I am sure many people who have familiarized themselves with our journey wrestle with this very simple question ----- "Why on earth does she still believe
her daughter will be healed?"
It has been 15 years. 15 years of searching, striving, reaching, trying, clinging (to hope), pursuing (and perfecting faith); and failing (miserably along the way). Who do I think I am anyway?
Failing is inevitable when no one seems to know what is going on. Therefore, believing can be difficult when left up to ones self to accomplish it. Believing can take us out of our comfort zone and propel us to where the magic happens. More often than not, this is easier said then done; especially when your kid is having seizures everyday and nothing seems to stop them. How is it I continue to believe?
This wouldn't be one of my writings if it didn't include one of the amazing songs that feels like it was written for me. Laura Story's "I can just be me" fits nicely.
I've been doing all that I can
To hold it all together, piece by piece
I've been feeling like a failure
Trying to be braver
Than I could ever be
It's just not me
So be my Healer, be my Comfort Be my Peace
‘Cause I can be broken
I can be needy, Lord, I need You now to be, be my God
So I can just be me
I've been living like an orphan
Trying to belong here
But it's just not my home
I've been holding on so tightly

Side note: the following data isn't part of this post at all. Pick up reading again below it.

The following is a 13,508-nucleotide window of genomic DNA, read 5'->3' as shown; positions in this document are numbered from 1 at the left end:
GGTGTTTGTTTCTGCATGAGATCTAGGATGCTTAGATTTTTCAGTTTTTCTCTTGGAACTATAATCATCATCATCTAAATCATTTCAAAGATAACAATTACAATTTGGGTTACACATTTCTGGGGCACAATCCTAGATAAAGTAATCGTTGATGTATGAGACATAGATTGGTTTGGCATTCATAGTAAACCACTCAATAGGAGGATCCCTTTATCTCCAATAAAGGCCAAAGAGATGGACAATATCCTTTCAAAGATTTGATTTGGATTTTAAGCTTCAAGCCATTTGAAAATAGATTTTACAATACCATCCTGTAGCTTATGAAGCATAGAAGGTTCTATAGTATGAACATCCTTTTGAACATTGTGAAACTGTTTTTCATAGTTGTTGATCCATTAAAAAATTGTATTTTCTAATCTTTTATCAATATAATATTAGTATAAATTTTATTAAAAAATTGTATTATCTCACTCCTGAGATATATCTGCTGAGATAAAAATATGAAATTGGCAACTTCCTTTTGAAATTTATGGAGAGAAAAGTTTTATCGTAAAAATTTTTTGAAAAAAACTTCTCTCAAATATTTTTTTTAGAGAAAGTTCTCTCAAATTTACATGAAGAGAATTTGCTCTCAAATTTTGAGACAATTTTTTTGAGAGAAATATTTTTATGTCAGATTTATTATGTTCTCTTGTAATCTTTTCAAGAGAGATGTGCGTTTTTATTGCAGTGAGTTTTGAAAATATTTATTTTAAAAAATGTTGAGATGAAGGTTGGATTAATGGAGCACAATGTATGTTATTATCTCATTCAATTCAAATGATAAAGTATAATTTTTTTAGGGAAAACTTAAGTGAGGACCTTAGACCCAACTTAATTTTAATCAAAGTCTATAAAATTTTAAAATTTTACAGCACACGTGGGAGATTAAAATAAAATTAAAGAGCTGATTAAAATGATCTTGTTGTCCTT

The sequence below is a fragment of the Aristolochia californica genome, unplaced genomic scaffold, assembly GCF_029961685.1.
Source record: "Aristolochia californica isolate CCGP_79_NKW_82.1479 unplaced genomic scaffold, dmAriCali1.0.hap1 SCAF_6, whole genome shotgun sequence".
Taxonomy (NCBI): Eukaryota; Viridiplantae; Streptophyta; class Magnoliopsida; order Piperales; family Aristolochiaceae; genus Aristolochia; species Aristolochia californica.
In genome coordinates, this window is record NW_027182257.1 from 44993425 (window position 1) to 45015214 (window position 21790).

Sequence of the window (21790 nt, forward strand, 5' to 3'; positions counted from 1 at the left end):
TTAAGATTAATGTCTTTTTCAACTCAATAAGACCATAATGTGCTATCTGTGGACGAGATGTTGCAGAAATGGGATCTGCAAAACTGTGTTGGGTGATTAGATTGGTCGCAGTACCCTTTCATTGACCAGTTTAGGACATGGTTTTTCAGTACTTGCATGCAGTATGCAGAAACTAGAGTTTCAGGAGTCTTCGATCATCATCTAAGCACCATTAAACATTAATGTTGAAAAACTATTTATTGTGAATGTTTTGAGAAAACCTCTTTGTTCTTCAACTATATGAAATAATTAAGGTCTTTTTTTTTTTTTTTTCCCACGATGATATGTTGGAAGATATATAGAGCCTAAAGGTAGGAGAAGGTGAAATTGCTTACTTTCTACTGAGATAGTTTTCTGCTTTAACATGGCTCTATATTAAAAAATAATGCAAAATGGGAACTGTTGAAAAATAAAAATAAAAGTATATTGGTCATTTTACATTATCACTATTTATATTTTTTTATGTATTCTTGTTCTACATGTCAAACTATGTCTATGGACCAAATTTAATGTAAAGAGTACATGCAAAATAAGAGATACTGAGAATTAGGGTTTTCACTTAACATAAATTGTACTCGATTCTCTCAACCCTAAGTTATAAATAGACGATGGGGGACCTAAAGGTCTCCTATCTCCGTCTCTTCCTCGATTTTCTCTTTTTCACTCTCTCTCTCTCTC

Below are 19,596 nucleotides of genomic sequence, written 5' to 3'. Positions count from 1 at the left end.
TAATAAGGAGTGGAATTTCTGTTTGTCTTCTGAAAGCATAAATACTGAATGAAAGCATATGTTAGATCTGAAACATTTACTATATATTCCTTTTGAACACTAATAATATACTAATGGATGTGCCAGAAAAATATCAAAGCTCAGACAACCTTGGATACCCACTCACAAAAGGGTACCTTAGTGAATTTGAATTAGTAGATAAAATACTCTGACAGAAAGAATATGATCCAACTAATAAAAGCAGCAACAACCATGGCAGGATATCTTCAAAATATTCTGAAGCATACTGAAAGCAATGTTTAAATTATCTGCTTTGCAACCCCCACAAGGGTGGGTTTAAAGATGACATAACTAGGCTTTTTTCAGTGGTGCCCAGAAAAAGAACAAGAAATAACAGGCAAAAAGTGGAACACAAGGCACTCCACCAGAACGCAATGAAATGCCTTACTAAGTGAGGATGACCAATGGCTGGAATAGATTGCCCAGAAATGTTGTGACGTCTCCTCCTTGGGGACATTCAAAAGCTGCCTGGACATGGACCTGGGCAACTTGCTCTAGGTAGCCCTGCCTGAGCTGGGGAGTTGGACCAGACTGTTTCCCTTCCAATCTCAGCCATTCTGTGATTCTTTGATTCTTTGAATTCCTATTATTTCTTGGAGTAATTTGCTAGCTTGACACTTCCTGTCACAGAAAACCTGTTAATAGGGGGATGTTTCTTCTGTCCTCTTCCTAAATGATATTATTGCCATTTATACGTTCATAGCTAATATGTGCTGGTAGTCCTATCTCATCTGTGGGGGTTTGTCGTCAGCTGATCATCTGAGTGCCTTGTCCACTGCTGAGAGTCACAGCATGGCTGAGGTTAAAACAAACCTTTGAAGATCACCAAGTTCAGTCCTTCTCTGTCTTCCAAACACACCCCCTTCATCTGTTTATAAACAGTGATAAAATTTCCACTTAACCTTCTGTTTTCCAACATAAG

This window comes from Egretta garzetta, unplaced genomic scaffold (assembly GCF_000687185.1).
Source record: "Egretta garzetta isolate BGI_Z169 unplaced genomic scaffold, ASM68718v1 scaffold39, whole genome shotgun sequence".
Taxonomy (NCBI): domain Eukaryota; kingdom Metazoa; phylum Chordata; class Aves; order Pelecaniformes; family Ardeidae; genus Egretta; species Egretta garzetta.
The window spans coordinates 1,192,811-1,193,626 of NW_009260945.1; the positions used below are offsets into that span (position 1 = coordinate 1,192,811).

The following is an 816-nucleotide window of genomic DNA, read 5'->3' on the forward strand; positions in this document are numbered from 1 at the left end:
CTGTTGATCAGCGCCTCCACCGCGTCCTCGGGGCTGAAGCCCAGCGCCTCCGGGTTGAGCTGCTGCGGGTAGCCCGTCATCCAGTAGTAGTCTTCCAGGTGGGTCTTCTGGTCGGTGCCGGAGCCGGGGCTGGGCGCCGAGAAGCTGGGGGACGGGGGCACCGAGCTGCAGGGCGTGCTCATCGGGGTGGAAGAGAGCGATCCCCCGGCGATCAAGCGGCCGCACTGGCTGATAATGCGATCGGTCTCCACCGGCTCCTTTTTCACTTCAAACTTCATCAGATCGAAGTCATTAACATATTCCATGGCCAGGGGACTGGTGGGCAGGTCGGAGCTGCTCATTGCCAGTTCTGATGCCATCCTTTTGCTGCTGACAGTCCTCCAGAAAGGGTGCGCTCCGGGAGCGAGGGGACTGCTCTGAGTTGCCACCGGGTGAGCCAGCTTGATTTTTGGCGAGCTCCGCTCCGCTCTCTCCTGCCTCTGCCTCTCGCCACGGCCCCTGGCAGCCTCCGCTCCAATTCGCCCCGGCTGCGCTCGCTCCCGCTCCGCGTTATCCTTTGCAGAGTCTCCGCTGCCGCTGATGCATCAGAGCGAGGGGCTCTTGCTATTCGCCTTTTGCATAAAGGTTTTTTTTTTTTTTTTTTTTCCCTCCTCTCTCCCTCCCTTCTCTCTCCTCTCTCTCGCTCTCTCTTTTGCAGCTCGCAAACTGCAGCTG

To all the things that I think
That satisfy my soul
But I'm letting go
So be my Father, my mighty Warrior
Be my King
‘Cause I can be scattered, frail and shattered
Lord, I need You now to be
Be my God so I can just be me
‘Cause I was lost
In this dark world
‘Till I was finally found in You
So now I'm needy, desperately pleading
Oh Lord, be all to me
So be my Savior, be my lifeline
Won't You be my everything?
‘Cause I'm so tired
Of trying to be someone
I was never meant to be
Be my God, please be my God
Be my God so I can just be me
This song resonates deep within. I identify with its entirety. For so many years I have felt so alone in my belief that she could recover - feeling kind of like an "orphan" trying to belong in this wilderness place I have been living. I now know that the work the Mighty Warrior has completed in me over the last several years makes me able to finally achieve the meaning of my name, which happens to be Warrior. I would think that a warrior at heart is able to believe in a worthy battle, with impossible odds - don't you? All I know is that He makes me want to be brave. You need to be brave when immersed in the dark world of mental/neurological illness. It's dark. It's confusing. It's a mystery, it doesn't make sense and even the "professionals" do not have a handle on it. It literally sucks the belief right out of you.